As much as we’ve abstracted and industrialized programming, under the hood it’s still math. The underlying mathematics of software drive our programming languages and our algorithms, providing tools and concepts we use to build code.
Code is complex, a knot of functions that execute in different ways at different times. We can think that it works, we can see that it works, but can we prove that it works? It’s possible to use some of the concepts at the heart of functional programming to design languages that produce code that’s mathematically provable, so we can use static analysis techniques to understand how our code will run under various starting conditions.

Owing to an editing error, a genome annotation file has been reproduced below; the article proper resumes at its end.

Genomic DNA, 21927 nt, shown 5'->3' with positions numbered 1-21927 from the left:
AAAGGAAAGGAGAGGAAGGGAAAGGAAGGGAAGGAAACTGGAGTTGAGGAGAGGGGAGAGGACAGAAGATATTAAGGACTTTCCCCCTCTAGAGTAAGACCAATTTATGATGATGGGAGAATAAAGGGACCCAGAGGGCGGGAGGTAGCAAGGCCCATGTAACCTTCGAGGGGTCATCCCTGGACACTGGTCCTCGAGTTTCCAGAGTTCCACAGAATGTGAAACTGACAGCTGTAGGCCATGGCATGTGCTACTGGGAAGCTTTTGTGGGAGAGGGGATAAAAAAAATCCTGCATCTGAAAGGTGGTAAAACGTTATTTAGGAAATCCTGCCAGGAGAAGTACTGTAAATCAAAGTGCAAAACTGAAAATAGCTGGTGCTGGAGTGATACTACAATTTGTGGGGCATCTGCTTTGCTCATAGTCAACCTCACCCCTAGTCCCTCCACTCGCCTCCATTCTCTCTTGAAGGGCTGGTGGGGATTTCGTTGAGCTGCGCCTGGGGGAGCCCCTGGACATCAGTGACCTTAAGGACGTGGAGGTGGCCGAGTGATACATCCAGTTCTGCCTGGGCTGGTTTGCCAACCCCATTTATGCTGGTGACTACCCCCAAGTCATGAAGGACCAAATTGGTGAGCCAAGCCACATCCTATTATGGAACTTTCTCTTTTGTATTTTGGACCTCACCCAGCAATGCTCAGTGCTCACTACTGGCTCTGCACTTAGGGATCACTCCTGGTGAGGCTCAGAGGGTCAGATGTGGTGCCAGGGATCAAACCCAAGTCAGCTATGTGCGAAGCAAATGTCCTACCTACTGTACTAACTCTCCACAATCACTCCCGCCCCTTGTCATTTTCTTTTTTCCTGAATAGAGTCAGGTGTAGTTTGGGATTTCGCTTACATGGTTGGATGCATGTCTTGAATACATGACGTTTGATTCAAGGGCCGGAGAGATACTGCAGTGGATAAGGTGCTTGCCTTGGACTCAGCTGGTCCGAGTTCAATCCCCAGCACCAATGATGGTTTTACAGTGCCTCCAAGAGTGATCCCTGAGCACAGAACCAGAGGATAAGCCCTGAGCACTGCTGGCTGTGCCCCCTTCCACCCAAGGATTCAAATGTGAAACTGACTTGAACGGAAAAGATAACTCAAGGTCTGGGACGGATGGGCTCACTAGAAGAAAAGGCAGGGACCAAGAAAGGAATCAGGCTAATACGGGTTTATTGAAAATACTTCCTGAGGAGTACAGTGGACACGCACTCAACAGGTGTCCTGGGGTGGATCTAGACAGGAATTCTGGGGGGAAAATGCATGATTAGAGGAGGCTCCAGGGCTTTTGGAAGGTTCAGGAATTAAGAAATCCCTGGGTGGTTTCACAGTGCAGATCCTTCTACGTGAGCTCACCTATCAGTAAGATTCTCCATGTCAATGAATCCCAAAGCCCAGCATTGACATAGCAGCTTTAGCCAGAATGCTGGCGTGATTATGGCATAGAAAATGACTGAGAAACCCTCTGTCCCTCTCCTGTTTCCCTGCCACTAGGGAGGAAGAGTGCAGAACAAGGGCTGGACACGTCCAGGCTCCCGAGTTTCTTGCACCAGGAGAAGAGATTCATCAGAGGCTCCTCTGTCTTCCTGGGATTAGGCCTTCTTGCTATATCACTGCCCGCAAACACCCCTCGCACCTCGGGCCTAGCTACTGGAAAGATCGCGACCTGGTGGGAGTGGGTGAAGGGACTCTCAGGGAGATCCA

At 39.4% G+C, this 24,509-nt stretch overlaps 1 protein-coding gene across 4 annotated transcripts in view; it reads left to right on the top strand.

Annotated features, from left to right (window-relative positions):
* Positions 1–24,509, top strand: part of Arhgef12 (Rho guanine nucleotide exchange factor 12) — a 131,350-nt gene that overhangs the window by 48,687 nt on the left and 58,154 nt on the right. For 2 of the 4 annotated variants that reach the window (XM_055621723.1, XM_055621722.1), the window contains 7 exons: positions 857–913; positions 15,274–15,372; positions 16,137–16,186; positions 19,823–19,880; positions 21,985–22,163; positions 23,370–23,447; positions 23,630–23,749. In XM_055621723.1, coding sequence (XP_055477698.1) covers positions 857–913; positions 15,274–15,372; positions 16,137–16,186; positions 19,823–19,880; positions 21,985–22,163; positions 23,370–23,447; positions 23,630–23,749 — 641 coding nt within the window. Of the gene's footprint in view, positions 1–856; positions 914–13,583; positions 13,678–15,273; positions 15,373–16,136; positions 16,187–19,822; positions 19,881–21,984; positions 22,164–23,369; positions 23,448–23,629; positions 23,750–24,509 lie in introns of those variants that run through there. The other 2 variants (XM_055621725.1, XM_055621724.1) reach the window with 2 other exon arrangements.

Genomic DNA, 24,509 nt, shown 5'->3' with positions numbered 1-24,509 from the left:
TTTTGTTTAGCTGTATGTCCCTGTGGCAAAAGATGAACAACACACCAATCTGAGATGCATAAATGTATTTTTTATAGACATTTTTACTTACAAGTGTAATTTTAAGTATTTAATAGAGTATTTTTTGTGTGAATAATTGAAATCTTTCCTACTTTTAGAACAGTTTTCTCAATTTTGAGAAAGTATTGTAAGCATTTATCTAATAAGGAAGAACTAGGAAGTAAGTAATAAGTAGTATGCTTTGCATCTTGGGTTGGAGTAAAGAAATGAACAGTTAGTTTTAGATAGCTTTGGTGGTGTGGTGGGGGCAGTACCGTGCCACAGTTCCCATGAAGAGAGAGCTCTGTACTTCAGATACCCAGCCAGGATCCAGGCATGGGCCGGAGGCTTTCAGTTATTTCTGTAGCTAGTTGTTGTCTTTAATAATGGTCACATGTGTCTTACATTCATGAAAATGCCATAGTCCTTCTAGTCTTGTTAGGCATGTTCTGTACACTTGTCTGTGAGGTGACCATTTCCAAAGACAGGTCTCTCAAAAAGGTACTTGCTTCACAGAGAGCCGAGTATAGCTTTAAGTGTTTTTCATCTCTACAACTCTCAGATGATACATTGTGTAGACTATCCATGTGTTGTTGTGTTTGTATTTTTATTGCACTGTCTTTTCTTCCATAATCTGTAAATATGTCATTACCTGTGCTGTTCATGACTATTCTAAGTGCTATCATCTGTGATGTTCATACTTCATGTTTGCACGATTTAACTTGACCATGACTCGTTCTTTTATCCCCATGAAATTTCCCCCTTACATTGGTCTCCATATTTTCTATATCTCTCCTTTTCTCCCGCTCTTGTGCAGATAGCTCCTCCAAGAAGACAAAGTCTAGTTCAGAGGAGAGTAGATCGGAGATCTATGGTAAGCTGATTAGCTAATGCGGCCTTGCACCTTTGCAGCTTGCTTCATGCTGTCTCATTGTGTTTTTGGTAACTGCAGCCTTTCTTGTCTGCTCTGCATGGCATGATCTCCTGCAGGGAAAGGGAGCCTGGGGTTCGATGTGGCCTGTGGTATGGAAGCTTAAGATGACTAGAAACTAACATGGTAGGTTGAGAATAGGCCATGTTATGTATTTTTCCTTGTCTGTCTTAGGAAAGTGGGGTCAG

Having provable code is important when we want secure code. We need to be able to see where code violates type safety, where there’s a risk of unplanned halting or memory overruns. We know how code failures can affect the security of our applications, so we need to be able to prove that our code can never get into states that break our security model.
When we look at the cutting edge of computer science, we can see the intersection of math and code in experimental tools and languages that aim to implement some of these techniques. One such project is being worked on by Microsoft Research and the French national research center, Inria.